CM . . . . Volume XVIII Number 6 . . . . October 7, 2011
Catherine Austen's All Good Children is a classic, dystopian novel. Here is a world facing catastrophic threats: terrorist bombings, flooding, drought, and infertility. But the real threat is a powerful chemical corporation that seems to be assuming the place of an elected government. Having designed New Middletown to be an exclusive refuge from the chaos outside its walls, Chemrose International is now turning its attention to the citizens of New Middletown, beginning with the children.
All Good Children begins by immediately demonstrating what a decidedly bad child our hero narrator is. Fifteen year old Max Connors is angry and cocky. In line at airport security, he does not wait for instructions but instead drops his pants and waits, and hopes, for a reaction from the bored security guard whom he tells, "I'm ready for my pat down now". The guard responds with a predictable misuse of power and so establishes a plot pattern that will repeat throughout the novel. This incident also introduces a main concern of this story: an obedient, orderly society versus the rights and freedoms of the individual.
The Connors family, Mom, Max and adorable little sister Ally, are returning from a funeral in Atlanta to their home in New Middletown, a walled city constructed and controlled by Chemrose International. But the Connors children have missed the first, crucial week of school, and along with it, a crucial and sinister development in social engineering. It seems that the pressure packed problems of public education in this futuristic society shares, albeit on a smaller scale, many of our public schools' current problems. Huge classes, unruly students and poor performance have convinced school officials to adopt a Chemrose International solution: NEST – the New Educational Support Treatment. Through a universal vaccination program, every student in New Middletown is to receive a dose of a new compliance inducing drug. Parents have been promised that "nesting makes the children receptive to the tools of learning." Teachers are thrilled, but the Connors family is horrified. By lucky chance, Mrs. Connors is a nurse and is able to situate herself to fake the vaccination of Max and his best friend, Dallas. But they will not be able to fake compliance for very long, especially the deeply anti authoritarian Max.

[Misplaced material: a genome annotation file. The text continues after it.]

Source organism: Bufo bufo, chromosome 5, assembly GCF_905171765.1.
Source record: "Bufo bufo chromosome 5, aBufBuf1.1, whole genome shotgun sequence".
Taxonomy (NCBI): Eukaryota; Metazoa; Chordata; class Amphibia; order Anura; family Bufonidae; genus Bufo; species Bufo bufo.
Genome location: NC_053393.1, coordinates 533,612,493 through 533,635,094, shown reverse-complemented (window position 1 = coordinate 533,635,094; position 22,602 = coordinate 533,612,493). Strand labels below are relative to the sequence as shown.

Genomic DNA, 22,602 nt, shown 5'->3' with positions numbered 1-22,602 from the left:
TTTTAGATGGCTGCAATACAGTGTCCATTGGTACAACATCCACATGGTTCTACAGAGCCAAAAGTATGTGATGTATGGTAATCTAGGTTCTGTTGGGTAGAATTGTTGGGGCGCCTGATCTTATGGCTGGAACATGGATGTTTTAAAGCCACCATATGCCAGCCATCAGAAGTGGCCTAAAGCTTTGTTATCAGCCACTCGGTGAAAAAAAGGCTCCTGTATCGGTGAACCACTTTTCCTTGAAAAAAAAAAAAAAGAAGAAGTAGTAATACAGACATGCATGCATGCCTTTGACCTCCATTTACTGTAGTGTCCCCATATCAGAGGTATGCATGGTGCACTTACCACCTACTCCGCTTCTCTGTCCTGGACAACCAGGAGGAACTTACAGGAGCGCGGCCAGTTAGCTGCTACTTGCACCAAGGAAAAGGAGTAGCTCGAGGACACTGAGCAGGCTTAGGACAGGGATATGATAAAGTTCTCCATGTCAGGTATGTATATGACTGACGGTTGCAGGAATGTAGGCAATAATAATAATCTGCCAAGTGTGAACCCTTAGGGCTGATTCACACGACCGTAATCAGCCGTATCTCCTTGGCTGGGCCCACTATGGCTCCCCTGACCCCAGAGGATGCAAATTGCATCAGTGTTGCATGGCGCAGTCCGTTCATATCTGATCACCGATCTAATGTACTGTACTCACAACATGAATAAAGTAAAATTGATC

Much of the tension in this novel comes from Max's many conflicts with others. And Max has issues with everyone: teachers, classmates, even his beleaguered mother. But the question is, are his issues legitimate challenges to the growing nightmare of his world, or is Max just a cheeky adolescent with a chip on his shoulder, out to challenge everyone? It is sometimes hard to trust his narration of events. Is it really possible for so many adults to be so dim witted and, in some cases, so malicious? At times, Max comes across as more wise and insightful than almost everyone else. While it's far fetched to believe that the Connors family is just about the only family to recognize the sinister underbelly of the vaccination program, it's even harder to accept that only Max has the courage and skill to plan their escape. When Max's mother balks at the plan to flee to Canada, Max assures her that, "They take anyone with a trade. Their economy's weak and their population is even older than ours. They need nurses." But even though Max's resume as a hero may strain credibility – besides being brilliant in school and a talented athlete, his rebellious artwork ignites a resistance movement "against corporate control" - Austen creates enough of a backstory to make Max's extreme personality possible.
In other places, Austen quiets Max's voice and lets the story tell itself. Here, following a violent street fight between Max and a school bully, the foes turn and stare in astonishment at the middle school playground as it dawns on them that their fight has failed to draw any attention whatsoever:
This chilling observation is highly effective and is typical of the atmosphere that resonates throughout the novel.
Austen takes on a lot in this novel, and she largely succeeds. She raises interesting and important questions about social engineering and what being a responsible citizen really means. There is also plenty of action, suspense and humour, and lots of it takes place in a school setting that is eerily recognizable. And despite some concern about our hero being more superhero than anti hero, Max is an interesting and complicated character. Fans of the dystopian genre will be very satisfied with Austen's take on a future gone awry. More mature readers might even read All Good Children as an allegory for an education system overly focussed on behaviour control; a warning about the current practice of (over?) prescribing drugs for attention deficit disorders.
Charlotte Duggan is a teacher librarian in Winnipeg, MB.
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Copyright © the Manitoba Library Association. Reproduction for personal use is permitted only if this copyright notice is maintained. Any other reproduction is prohibited without permission.